Optical Ignition of Nanotubes—Energetic Materials Mixtures

LLNL scientists are working to develop methods to optically ignite and initiate energetic materials. Optical ignition is highly desirable because: (1) the optical signal is immune to electromagnetic interference and varying conditions of pressure and temperature, and (2) the pulse delivery is not dependent on materials that might degrade over time. Ignition in an energetic materials target can be achieved by applying a thermal stimulus that causes local burning at a particular site. Initiation is achieved once the local burning accelerates into a violent reaction with the formation of a shock front and the rapid build-up to detonation.

The scientists' work demonstrates for the first time that an ignition and an initiation processes do occur for energetic materials in lax contact with carbon nanotubes that are prone to opto-thermal activity via a conventional flashbulb. The absorbing particles in the nanotubes are the natural hot sites of reactions, the counterparts of local zones of high temperatures known as hot spots, whose growth and interaction is essential for ignition and initiation of energetic materials.

Major Accomplishments

Sample on fire after ignition by a camera flashlight.
Figure 1. Burning of a 10 mg sample of SWNT placed on top of 10 mg of PETN upon irradiation with a common camera flashlight.  Samples were placed 3 cm from the light source.

The recent discoveries of ignition in single-walled carbon nanotubes (SWNTs) and polyaniline nanofibers after exposure to an ordinary photographic flash prompted us to explore a possible further instigation of energetic materials. Using a common electronic strobe of flash photography, we flashed several samples with various combinations of the explosive PETN (pentaerythritol tetranitrate) and commercially obtained SWNTs.

Ignition and burning proceeded with bright illumination and glow (see Figure 1), compared to a control sample of only SWNTs. Based on weight measurements, PETN was completely burned in all experiments, while the SWNTs lost about a third of its mass during the burning process.  Further experiments demonstrated the transition from deflagration to actual detonation via the same procedure of optical triggering of the explosive K-6 (see Figure 2).

These experiments demonstrated for the first time the possibility of ignition and initiation of energetic materials and nanotubes mixtures via conventional optical triggering. Our results have important implications:  whereas optical initiation of energetic materials can be achieved with laser power of GW/cm2 on materials samples of 0.5 mm in size, our reported results established optical initiation with a light source of only several W/cm2 on a much larger target area of materials. The implication is that energetic materials mixed with optically active nanotubes have greater suitability for applications of optical triggering devices: they represent new ideal candidates for safety apparatus such as the firing of bolts on space shuttles rockets and aircraft exit doors.

Figure 2. (a) Assembly of copper cylinder and funnel containing K-6 explosive prior to addition of SWNT and irradiation with a flashbulb. We also measured the shock wave arrival time.  This experiment was conducted in a specialty explosive tank at the High Explosives Application Facility (HEAF) at LLNL. (b) Assembly after detonation showing a destructed copper cylinder, funnel, and witness plate.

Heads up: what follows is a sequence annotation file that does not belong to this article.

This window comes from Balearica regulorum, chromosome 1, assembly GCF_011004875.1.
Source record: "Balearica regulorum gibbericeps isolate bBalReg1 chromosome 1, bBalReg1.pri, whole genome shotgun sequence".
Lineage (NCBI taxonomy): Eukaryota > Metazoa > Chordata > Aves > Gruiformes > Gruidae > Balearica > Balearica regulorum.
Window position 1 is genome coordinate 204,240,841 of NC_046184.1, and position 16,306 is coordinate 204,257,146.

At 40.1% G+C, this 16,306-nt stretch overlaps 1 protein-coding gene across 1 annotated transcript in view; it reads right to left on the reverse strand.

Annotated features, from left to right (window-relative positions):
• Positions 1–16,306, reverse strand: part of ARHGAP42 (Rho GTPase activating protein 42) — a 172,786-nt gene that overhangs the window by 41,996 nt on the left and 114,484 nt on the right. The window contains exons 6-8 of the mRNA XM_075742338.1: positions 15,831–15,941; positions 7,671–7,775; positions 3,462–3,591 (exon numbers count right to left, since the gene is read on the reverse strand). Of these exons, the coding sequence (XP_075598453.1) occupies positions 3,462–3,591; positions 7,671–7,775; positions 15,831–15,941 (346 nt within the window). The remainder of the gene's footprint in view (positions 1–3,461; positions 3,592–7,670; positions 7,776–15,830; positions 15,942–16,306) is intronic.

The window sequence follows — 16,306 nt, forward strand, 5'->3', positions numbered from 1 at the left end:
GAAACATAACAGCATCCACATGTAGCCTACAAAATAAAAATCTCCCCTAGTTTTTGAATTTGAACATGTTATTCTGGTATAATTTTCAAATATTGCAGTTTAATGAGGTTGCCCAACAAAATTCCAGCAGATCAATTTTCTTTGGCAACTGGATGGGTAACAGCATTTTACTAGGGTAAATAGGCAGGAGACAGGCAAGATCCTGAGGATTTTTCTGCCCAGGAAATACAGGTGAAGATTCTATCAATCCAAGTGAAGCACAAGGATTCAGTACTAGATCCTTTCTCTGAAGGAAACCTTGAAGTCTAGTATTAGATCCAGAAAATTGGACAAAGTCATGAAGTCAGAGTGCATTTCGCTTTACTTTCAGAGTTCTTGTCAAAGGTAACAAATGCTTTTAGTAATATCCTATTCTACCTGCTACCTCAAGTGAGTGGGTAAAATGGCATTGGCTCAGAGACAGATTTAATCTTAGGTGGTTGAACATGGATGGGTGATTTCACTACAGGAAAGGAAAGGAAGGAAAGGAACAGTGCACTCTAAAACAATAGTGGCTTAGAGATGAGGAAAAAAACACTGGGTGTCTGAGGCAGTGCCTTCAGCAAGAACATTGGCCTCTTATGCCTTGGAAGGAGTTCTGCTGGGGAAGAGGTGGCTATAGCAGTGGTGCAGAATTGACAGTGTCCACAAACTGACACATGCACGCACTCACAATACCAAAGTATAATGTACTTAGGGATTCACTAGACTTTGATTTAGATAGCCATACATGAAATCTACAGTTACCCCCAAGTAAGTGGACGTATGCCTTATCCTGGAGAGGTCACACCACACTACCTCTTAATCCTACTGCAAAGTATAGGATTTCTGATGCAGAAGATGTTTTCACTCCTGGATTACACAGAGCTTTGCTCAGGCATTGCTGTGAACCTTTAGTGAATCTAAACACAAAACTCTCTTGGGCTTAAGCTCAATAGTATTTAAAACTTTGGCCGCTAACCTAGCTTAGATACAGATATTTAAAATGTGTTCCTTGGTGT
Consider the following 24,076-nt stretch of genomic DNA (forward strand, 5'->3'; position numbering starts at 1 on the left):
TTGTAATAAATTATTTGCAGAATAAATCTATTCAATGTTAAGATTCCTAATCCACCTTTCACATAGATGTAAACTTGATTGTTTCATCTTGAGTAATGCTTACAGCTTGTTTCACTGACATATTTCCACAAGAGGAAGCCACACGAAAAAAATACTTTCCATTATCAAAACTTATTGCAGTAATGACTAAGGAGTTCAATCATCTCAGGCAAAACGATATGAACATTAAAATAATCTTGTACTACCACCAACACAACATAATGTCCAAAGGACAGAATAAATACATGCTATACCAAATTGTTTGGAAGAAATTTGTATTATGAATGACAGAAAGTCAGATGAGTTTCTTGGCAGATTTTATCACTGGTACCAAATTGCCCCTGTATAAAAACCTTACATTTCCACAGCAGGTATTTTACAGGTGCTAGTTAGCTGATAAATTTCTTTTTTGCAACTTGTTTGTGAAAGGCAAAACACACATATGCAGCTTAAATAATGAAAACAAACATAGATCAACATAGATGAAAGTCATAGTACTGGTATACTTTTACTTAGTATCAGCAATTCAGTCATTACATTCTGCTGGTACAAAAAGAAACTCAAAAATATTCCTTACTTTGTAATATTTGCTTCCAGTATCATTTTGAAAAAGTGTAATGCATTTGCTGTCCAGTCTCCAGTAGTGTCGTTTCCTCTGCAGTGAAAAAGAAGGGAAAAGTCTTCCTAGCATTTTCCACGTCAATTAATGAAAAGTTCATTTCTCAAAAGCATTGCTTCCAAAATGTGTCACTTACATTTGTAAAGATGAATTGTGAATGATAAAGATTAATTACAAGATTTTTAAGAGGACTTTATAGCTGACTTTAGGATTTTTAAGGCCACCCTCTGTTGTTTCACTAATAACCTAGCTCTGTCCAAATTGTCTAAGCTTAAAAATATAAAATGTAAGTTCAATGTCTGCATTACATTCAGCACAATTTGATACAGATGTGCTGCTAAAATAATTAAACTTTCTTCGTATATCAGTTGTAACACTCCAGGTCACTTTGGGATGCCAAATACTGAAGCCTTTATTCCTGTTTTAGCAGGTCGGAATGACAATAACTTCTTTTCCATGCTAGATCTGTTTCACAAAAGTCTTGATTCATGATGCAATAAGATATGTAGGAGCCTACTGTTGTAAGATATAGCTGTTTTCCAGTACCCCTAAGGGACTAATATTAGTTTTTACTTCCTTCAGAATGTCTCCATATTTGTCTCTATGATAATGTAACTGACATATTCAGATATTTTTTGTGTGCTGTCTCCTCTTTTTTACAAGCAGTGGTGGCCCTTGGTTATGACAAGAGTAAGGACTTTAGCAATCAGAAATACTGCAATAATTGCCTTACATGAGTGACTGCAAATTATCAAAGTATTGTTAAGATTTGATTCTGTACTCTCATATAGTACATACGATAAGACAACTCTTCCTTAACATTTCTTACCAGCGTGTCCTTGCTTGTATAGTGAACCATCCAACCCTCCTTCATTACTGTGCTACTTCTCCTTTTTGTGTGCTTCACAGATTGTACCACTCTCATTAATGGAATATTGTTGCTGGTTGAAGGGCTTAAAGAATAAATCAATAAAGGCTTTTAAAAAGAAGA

Sample on fire after ignition by a camera flashlight.

New Frontiers

Carbon nanotubes are not unique for opto-thermal activity. We are currently investigating the possibility to initiate pyrotechnic mixtures and deflagrations of energetic materials by the incorporation of gold-coated nanoshells that possess tuned resonant absorption properties at specific wavelengths. Nanoshells of silica, ~60 nanometers in diameters with a gold coating of 20 nanometers over the surface, provide a specific peak absorption of laser light (see Figure 3, right), which might make tailored remote optical triggering of energetic materials a reality in the near future.

Related Publications, Presentations, and Press

Manaa, M. R., A. R. Mitchell, R. G. Garza, P. F. Pagoria, and B. E. Watkins, “Flash Ignition and Initiation of Explosives-Nanotubes Mixture,” Journal of the American Chemical Society 127, 13786 (2005), UCRL-JRNL-212655.

"Optical Ignition of Nanotubes-Doped Energetic Materials," First Energy Nanotechnology International Conference. Cambridge, Massachusetts, USA, June, 2006.

"Explosive Tempers," Science News, October 22, 2005.

Contact: Riad Manaa [bio], 925-423-8668, manaa1@llnl.gov

 

 
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Riad Manaa

Science in Support of National Objectives

Optical ignition and initiation of energetic materials could thus far be only accomplished through lasers, with specific characteristics of high power, pulse length, wavelength, and a small target area. The radiation beam is usually either directly incident on the target explosive or on explosive containing absorbing particles placed within the matrix to create hot sites of reaction. This process greatly inhibits envisioned applications, due to the required high power laser source and the limited size of targeted area. Instead, formulations of energetic materials with opto-thermally active nano-materials are new ideal candidates for remote optical triggering of safety apparatus and for controlled burning of explosives as energy actuators, via the application of conventional, low power light source.